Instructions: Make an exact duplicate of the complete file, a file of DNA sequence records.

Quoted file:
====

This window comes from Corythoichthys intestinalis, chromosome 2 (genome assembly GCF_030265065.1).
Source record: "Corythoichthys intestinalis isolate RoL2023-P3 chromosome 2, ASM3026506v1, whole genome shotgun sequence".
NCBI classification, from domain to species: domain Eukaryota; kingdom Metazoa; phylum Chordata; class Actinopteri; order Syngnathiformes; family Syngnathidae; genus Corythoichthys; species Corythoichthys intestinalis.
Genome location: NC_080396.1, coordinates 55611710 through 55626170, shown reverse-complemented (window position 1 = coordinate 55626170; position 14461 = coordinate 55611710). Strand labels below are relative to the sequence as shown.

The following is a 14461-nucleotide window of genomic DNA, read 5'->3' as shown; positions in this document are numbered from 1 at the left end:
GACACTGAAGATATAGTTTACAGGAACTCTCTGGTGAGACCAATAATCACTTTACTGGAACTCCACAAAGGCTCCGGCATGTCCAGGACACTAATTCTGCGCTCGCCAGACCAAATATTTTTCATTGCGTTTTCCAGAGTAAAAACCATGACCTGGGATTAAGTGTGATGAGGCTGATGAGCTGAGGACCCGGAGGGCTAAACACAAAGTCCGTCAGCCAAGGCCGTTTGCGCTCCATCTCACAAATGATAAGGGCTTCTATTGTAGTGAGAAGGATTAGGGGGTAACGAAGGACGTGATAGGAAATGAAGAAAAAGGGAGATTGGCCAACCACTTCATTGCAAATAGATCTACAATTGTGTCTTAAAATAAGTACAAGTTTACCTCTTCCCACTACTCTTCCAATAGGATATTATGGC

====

This window comes from Corythoichthys intestinalis, chromosome 2 (genome assembly GCF_030265065.1).
Source record: "Corythoichthys intestinalis isolate RoL2023-P3 chromosome 2, ASM3026506v1, whole genome shotgun sequence".
NCBI classification, from domain to species: domain Eukaryota; kingdom Metazoa; phylum Chordata; class Actinopteri; order Syngnathiformes; family Syngnathidae; genus Corythoichthys; species Corythoichthys intestinalis.
Genome location: NC_080396.1, coordinates 55611710 through 55626170, shown reverse-complemented (window position 1 = coordinate 55626170; position 14461 = coordinate 55611710). Strand labels below are relative to the sequence as shown.

The following is a 14461-nucleotide window of genomic DNA, read 5'->3' as shown; positions in this document are numbered from 1 at the left end:
GACACTGAAGATATAGTTTACAGGAACTCTCTGGTGAGACCAATAATCACTTTACTGGAACTCCACAAAGGCTCCGGCATGTCCAGGACACTAATTCTGCGCTCGCCAGACCAAATATTTTTCATTGCGTTTTCCAGAGTAAAAACCATGACCTGGGATTAAGTGTGATGAGGCTGATGAGCTGAGGACCCGGAGGGCTAAACACAAAGTCCGTCAGCCAAGGCCGTTTGCGCTCCATCTCACAAATGATAAGGGCTTCTATTGTAGTGAGAAGGATTAGGGGGTAACGAAGGACGTGATAGGAAATGAAGAAAAAGGGAGATTGGCCAACCACTTCATTGCAAATAGATCTACAATTGTGTCTTAAAATAAGTACAAGTTTACCTCTTCCCACTACTCTTCCAATAGGATATTATGGC